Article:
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J Med Microbiol. 2007 Oct;56(Pt 10):1328-33.

Distribution of staphylococcal cassette chromosome mec (SCCmec) types I, II, III and IV in coagulase-negative staphylococci from patients attending a tertiary hospital in southern Brazil.

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Unidade de Microbiologia e Biologia Molecular, Hospital de Clínicas de Porto Alegre, Universidade Federal do Rio Grande do Sul, Porto Alegre 90.035-903, Brazil.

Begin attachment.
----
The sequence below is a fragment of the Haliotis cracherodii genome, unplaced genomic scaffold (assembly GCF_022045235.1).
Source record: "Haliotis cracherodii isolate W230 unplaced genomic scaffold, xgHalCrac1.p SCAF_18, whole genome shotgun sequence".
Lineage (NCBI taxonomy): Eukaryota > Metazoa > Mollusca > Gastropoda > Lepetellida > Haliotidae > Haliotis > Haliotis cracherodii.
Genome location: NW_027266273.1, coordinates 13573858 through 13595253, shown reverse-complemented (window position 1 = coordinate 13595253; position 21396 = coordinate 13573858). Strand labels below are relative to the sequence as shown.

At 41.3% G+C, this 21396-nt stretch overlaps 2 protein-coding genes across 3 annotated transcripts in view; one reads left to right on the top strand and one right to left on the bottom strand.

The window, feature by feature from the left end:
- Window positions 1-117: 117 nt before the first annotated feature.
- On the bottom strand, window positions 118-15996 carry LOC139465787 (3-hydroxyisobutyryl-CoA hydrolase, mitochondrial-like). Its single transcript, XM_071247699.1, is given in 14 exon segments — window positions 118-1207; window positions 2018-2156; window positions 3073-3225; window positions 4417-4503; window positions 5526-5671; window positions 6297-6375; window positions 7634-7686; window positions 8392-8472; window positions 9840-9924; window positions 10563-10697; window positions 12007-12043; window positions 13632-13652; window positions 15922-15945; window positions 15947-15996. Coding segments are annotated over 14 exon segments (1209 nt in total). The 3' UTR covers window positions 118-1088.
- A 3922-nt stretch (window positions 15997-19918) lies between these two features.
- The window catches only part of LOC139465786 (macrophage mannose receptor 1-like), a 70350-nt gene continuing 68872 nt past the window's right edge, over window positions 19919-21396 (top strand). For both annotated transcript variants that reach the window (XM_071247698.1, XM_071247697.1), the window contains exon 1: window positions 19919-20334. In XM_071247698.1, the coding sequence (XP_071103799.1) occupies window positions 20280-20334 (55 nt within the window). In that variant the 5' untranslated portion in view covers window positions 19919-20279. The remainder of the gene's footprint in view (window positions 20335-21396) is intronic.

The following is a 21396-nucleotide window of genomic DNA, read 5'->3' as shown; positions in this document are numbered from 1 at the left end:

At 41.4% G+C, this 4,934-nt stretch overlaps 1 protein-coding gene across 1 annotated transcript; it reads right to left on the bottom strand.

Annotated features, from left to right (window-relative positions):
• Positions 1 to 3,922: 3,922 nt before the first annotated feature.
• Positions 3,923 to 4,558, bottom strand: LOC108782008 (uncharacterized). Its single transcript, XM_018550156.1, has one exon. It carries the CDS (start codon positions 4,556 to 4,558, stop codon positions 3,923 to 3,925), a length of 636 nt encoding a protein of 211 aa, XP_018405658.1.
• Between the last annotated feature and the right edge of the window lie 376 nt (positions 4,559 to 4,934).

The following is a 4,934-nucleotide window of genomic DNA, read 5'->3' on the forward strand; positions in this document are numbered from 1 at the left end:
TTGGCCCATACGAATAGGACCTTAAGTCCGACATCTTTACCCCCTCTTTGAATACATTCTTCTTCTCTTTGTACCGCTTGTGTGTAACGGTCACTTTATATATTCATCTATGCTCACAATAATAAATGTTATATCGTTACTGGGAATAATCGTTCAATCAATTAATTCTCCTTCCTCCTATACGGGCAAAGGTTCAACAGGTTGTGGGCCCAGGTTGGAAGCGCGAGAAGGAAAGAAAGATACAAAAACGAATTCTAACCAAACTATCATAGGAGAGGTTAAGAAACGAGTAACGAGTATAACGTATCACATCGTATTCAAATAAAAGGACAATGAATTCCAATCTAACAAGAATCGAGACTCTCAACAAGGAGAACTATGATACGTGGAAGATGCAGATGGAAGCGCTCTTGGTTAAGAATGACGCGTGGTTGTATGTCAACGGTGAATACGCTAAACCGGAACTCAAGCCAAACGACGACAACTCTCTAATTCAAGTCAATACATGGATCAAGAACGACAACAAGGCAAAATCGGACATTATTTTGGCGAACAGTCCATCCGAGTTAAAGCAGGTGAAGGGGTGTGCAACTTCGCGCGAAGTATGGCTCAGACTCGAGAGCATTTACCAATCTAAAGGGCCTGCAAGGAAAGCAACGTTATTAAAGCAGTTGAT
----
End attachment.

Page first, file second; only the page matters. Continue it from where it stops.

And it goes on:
Coagulase-negative staphylococci (CoNS) are now recognized as the aetiological agents of an important range of infections in humans. Most developed countries have reported an increase in CoNS infections in hospitalized patients that are resistant to meticillin and other antibiotics. Staphylococcal cassette chromosome mec (SCCmec) typing is essential for understanding the molecular epidemiology of meticillin-resistant Staphylococcus strains. SCCmec elements are currently classified into types I to VI based on the characteristics of the mec and ccr gene complexes and are further classified into subtypes according to their 'junkyard DNA' region. We evaluated the distribution of SCCmec types in CoNS from patients attending the Hospital de Clínicas de Porto Alegre over the period August 2004-December 2005. Among the 129 bloodstream isolates, 36 (27.9 %) harboured SCCmec type I, 4 (3.0 %) harboured SCCmec type II, 67 (52 %) harboured SCCmec type III, 1 (0.8 %) harboured SCCmec type IV and 4 (3.0 %) harboured SCCmec types I and III. Seventeen isolates were not typable. Identification of CoNS at the species level indicated that Staphylococcus epidermidis was the most common species, with 87 isolates, followed by Staphylococcus haemolyticus (15), Staphylococcus hominis (13), Staphylococcus capitis (12) and Staphylococcus sciuri (1). SCCmec type III was the most prevalent among isolates of S. epidermidis (52 %). Among these strains, 30 (23 %) harboured a modified SCCmec type III which contained an additional dcs region in comparison with regular type III. SCCmec type III was also highly prevalent (75 %) among S. capitis isolates. The predominant SCCmec type found among S. haemolyticus isolates was type I. However, all four isolates harbouring SCCmec type II belonged to S. haemolyticus. Our results indicate that SCCmec type III was the most prevalent among the CoNS. Isolates with SCCmec type III were more resistant to non-beta-lactam antimicrobials than isolates harbouring SCCmec types I, II and IV, although the increase in resistance was statistically significant only for clindamycin (P=0.021), rifampicin (P=0.010) and levofloxacin (P=0.005).

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